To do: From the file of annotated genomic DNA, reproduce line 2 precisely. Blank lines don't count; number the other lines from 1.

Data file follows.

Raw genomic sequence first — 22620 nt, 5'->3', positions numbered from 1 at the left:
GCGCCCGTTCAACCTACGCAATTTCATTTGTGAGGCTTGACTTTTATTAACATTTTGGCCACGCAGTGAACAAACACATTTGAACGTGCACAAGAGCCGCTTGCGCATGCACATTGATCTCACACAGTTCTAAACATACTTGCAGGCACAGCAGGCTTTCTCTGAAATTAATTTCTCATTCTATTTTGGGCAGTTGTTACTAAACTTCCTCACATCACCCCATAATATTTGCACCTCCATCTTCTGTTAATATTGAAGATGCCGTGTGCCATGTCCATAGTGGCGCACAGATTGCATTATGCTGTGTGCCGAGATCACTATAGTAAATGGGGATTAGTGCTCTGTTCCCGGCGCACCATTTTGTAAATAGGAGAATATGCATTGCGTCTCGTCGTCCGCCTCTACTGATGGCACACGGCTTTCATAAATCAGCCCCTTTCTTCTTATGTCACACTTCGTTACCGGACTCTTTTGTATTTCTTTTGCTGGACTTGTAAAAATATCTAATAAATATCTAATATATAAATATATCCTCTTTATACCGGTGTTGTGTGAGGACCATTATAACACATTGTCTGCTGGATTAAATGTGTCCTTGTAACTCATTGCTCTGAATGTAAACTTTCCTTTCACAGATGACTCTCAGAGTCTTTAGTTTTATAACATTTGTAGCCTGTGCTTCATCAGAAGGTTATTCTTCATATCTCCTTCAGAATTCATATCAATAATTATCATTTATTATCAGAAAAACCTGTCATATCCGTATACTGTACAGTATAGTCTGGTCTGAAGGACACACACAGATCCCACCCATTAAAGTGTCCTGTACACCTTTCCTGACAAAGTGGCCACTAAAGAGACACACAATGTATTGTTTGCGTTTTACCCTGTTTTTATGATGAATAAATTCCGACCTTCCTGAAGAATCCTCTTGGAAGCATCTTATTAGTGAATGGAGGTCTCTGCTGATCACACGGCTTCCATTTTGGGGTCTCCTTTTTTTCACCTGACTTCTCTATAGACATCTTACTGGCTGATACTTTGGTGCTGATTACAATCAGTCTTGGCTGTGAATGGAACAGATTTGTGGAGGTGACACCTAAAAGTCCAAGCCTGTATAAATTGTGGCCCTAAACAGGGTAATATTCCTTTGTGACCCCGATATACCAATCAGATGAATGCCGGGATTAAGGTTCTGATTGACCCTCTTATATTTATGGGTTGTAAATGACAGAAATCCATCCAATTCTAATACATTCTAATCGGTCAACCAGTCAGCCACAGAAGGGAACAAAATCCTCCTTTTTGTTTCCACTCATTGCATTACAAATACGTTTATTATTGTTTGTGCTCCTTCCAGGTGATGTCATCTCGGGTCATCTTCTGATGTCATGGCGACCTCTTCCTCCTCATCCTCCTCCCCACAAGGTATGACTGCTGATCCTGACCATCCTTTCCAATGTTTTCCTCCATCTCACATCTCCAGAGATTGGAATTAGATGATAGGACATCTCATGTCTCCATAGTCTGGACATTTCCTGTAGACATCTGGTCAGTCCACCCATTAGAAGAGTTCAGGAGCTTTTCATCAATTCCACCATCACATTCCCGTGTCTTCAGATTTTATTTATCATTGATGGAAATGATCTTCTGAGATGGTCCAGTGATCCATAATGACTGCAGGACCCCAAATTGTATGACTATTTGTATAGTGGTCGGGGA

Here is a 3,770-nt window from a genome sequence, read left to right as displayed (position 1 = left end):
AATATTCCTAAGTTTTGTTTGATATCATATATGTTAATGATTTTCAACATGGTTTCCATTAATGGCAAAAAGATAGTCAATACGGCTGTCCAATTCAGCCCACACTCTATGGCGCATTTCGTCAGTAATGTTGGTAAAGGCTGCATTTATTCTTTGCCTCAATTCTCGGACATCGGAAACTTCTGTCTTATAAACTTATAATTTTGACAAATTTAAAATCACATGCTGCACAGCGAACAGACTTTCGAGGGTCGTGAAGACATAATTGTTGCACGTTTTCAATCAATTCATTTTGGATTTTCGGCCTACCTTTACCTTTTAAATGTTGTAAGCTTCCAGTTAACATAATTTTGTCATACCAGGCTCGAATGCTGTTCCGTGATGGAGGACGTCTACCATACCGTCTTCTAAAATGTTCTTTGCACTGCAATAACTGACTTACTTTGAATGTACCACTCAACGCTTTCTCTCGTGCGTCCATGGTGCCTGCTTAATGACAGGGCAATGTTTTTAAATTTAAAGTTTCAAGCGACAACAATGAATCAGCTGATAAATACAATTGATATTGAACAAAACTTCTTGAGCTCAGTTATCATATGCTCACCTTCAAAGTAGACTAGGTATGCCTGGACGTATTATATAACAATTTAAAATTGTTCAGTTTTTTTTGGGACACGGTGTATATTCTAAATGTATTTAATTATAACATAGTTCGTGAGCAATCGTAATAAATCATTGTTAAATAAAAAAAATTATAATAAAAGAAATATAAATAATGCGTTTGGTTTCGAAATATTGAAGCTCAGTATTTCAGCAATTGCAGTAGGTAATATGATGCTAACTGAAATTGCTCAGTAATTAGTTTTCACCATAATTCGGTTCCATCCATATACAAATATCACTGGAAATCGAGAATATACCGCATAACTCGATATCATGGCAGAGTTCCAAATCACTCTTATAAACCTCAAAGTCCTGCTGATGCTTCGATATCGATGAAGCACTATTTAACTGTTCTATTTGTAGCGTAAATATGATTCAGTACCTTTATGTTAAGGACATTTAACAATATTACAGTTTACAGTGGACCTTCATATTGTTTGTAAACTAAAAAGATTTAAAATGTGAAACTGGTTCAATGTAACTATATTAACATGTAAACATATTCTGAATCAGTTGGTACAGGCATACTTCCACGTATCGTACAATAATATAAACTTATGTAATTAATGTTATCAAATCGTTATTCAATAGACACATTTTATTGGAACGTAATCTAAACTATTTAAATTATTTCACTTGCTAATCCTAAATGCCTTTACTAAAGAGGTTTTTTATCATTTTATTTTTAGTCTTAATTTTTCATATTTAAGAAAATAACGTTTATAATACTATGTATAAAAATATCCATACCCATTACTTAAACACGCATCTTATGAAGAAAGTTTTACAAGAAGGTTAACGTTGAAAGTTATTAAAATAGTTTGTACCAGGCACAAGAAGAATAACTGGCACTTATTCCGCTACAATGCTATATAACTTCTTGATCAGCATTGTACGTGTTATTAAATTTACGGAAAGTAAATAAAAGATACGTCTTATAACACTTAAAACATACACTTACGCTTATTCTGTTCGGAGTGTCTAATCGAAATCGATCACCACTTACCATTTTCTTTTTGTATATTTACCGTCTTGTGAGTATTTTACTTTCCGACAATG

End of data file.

GCGCCCGTTCAACCTACGCAATTTCATTTGTGAGGCTTGACTTTTATTAACATTTTGGCCACGCAGTGAACAAACACATTTGAACGTGCACAAGAGCCGCTTGCGCATGCACATTGATCTCACACAGTTCTAAACATACTTGCAGGCACAGCAGGCTTTCTCTGAAATTAATTTCTCATTCTATTTTGGGCAGTTGTTACTAAACTTCCTCACATCACCCCATAATATTTGCACCTCCATCTTCTGTTAATATTGAAGATGCCGTGTGCCATGTCCATAGTGGCGCACAGATTGCATTATGCTGTGTGCCGAGATCACTATAGTAAATGGGGATTAGTGCTCTGTTCCCGGCGCACCATTTTGTAAATAGGAGAATATGCATTGCGTCTCGTCGTCCGCCTCTACTGATGGCACACGGCTTTCATAAATCAGCCCCTTTCTTCTTATGTCACACTTCGTTACCGGACTCTTTTGTATTTCTTTTGCTGGACTTGTAAAAATATCTAATAAATATCTAATATATAAATATATCCTCTTTATACCGGTGTTGTGTGAGGACCATTATAACACATTGTCTGCTGGATTAAATGTGTCCTTGTAACTCATTGCTCTGAATGTAAACTTTCCTTTCACAGATGACTCTCAGAGTCTTTAGTTTTATAACATTTGTAGCCTGTGCTTCATCAGAAGGTTATTCTTCATATCTCCTTCAGAATTCATATCAATAATTATCATTTATTATCAGAAAAACCTGTCATATCCGTATACTGTACAGTATAGTCTGGTCTGAAGGACACACACAGATCCCACCCATTAAAGTGTCCTGTACACCTTTCCTGACAAAGTGGCCACTAAAGAGACACACAATGTATTGTTTGCGTTTTACCCTGTTTTTATGATGAATAAATTCCGACCTTCCTGAAGAATCCTCTTGGAAGCATCTTATTAGTGAATGGAGGTCTCTGCTGATCACACGGCTTCCATTTTGGGGTCTCCTTTTTTTCACCTGACTTCTCTATAGACATCTTACTGGCTGATACTTTGGTGCTGATTACAATCAGTCTTGGCTGTGAATGGAACAGATTTGTGGAGGTGACACCTAAAAGTCCAAGCCTGTATAAATTGTGGCCCTAAACAGGGTAATATTCCTTTGTGACCCCGATATACCAATCAGATGAATGCCGGGATTAAGGTTCTGATTGACCCTCTTATATTTATGGGTTGTAAATGACAGAAATCCATCCAATTCTAATACATTCTAATCGGTCAACCAGTCAGCCACAGAAGGGAACAAAATCCTCCTTTTTGTTTCCACTCATTGCATTACAAATACGTTTATTATTGTTTGTGCTCCTTCCAGGTGATGTCATCTCGGGTCATCTTCTGATGTCATGGCGACCTCTTCCTCCTCATCCTCCTCCCCACAAGGTATGACTGCTGATCCTGACCATCCTTTCCAATGTTTTCCTCCATCTCACATCTCCAGAGATTGGAATTAGATGATAGGACATCTCATGTCTCCATAGTCTGGACATTTCCTGTAGACATCTGGTCAGTCCACCCATTAGAAGAGTTCAGGAGCTTTTCATCAATTCCACCATCACATTCCCGTGTCTTCAGATTTTATTTATCATTGATGGAAATGATCTTCTGAGATGGTCCAGTGATCCATAATGACTGCAGGACCCCAAATTGTATGACTATTTGTATAGTGGTCGGGGA